Very generally, sexual harassment describes unwelcome sexual advances, requests for sexual favors, or other verbal or physical conduct. Title VII is a federal law that prohibits discrimination in employment on the basis of sex, race, color, national origin, and religion, and it applies to employers with 15 or more employees. The law also makes it illegal to retaliate against a person because the person complained about discrimination, filed a charge of discrimination, or participated in an employment discrimination investigation or lawsuit. It applies to federal, state, and local governments, as well as employment agencies and labor organizations.
Know Your Rights at Work
This site works best in Chrome, Edge, Firefox or Safari web browsers. Not all functionalities will work in Internet Explorer. Legislation exists on sexual harassment in employment is whether there is a law or provision that specifically protects against sexual harassment in the workplace or in employment, including unwelcome sexual advances, requests for sexual favors, verbal or physical conduct or gestures of a sexual nature, annoyance if understood to include harassment with sexual content, or any other behavior of a sexual nature that might reasonably be expected or be perceived to cause offense or humiliation to another in connection with employment, including provisions on inducing indecent or lewd behavior coupled with financial or official dependence or authority, abuse of position or authority, or language that can be clearly interpreted to mean such dependence or abuse; or sexual harassment is considered a form of discrimination in employment and the law protects against discrimination. Skip to main content.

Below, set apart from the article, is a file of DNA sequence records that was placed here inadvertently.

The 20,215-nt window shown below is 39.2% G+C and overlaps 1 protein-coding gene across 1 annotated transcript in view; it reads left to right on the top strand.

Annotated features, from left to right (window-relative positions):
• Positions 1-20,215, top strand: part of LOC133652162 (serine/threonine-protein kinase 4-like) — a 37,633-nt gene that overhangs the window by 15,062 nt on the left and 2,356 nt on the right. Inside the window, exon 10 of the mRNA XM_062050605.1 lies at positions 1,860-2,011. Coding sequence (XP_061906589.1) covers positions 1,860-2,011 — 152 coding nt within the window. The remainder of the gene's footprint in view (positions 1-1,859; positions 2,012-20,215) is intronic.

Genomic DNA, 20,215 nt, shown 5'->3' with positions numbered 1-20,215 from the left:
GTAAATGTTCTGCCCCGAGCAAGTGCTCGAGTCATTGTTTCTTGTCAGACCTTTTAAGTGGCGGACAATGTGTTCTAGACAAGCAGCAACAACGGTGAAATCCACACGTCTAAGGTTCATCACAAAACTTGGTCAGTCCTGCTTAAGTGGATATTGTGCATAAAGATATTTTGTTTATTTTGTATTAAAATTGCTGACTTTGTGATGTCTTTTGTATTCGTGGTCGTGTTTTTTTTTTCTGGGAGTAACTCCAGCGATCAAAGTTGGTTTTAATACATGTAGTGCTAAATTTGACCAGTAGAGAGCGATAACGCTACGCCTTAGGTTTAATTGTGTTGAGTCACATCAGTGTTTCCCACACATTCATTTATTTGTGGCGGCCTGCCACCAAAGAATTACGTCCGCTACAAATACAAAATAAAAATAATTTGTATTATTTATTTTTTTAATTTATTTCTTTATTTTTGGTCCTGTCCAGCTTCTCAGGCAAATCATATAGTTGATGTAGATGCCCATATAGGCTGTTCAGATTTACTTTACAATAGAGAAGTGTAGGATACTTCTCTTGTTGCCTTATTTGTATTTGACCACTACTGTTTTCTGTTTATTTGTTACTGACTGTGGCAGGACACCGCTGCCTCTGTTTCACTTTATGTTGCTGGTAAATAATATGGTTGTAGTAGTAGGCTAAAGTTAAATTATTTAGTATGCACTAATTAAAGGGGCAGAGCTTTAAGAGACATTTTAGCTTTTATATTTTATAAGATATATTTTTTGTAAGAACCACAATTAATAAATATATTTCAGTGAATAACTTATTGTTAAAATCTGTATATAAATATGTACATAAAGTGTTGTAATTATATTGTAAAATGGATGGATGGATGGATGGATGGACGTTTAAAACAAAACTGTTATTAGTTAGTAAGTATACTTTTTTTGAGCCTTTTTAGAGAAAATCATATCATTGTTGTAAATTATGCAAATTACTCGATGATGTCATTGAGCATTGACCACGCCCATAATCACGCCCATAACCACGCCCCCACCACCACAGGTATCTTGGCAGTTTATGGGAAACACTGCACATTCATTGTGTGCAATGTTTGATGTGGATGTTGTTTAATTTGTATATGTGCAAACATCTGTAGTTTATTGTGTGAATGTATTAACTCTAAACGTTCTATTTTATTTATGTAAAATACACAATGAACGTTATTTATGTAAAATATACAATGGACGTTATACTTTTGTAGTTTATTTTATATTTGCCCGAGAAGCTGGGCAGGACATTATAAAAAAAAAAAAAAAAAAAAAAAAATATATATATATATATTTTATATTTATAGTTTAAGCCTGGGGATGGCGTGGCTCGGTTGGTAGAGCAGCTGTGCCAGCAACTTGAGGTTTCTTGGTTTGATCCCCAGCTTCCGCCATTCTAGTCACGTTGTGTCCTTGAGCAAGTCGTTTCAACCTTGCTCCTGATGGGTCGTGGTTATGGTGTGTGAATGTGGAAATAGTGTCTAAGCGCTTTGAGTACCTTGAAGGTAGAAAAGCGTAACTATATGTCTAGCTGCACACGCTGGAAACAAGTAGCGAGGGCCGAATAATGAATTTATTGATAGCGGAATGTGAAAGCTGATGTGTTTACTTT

Sexual harassment harms us all. Harassment leads to absenteeism, poor morale, loss of focus, and legal consequences. Failure to prevent sexual harassment in the workplace will break compliance with title VII of the Civil Rights Act and similar state civil rights laws and fair employment laws. In addition, there is liability for the employer as the company is always responsible for harassment by a supervisor that results in a tangible employment action. Even if a harassment event does not result in a tangible employment action, the employer may still be liable unless it proves that: 1 it exercised reasonable care to prevent and promptly correct any harassment; and 2 the employee unreasonable failed to complain to management or to avoid harm or otherwise.
Search Search. For more information about this temporary freeze, click here. This guide is not legal advice. Laws and legal rules frequently change and can be interpreted in different ways, so Equal Rights Advocates cannot guarantee that all of the information in this Guide is accurate as it applies to your situation.